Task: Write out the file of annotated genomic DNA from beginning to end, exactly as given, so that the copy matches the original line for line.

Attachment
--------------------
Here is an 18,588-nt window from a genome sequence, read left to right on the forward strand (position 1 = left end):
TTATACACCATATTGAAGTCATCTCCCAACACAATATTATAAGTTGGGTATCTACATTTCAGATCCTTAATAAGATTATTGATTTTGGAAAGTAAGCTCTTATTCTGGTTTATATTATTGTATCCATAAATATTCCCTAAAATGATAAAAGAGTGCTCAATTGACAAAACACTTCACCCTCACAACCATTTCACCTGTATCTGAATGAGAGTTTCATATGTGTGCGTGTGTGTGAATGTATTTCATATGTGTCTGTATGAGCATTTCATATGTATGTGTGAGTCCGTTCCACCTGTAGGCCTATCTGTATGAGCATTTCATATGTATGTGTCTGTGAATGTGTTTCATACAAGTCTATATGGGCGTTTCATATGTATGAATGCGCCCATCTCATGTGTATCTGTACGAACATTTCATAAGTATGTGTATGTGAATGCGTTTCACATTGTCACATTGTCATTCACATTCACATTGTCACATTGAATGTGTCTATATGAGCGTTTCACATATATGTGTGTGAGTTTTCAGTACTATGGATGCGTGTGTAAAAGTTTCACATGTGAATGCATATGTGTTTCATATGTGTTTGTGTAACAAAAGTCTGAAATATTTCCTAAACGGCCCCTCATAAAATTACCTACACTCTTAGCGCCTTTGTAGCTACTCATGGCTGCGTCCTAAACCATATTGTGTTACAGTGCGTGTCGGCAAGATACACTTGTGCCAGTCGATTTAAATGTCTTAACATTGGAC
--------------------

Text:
Here is an 18,588-nt window from a genome sequence, read left to right on the forward strand (position 1 = left end):
TTATACACCATATTGAAGTCATCTCCCAACACAATATTATAAGTTGGGTATCTACATTTCAGATCCTTAATAAGATTATTGATTTTGGAAAGTAAGCTCTTATTCTGGTTTATATTATTGTATCCATAAATATTCCCTAAAATGATAAAAGAGTGCTCAATTGACAAAACACTTCACCCTCACAACCATTTCACCTGTATCTGAATGAGAGTTTCATATGTGTGCGTGTGTGTGAATGTATTTCATATGTGTCTGTATGAGCATTTCATATGTATGTGTGAGTCCGTTCCACCTGTAGGCCTATCTGTATGAGCATTTCATATGTATGTGTCTGTGAATGTGTTTCATACAAGTCTATATGGGCGTTTCATATGTATGAATGCGCCCATCTCATGTGTATCTGTACGAACATTTCATAAGTATGTGTATGTGAATGCGTTTCACATTGTCACATTGTCATTCACATTCACATTGTCACATTGAATGTGTCTATATGAGCGTTTCACATATATGTGTGTGAGTTTTCAGTACTATGGATGCGTGTGTAAAAGTTTCACATGTGAATGCATATGTGTTTCATATGTGTTTGTGTAACAAAAGTCTGAAATATTTCCTAAACGGCCCCTCATAAAATTACCTACACTCTTAGCGCCTTTGTAGCTACTCATGGCTGCGTCCTAAACCATATTGTGTTACAGTGCGTGTCGGCAAGATACACTTGTGCCAGTCGATTTAAATGTCTTAACATTGGAC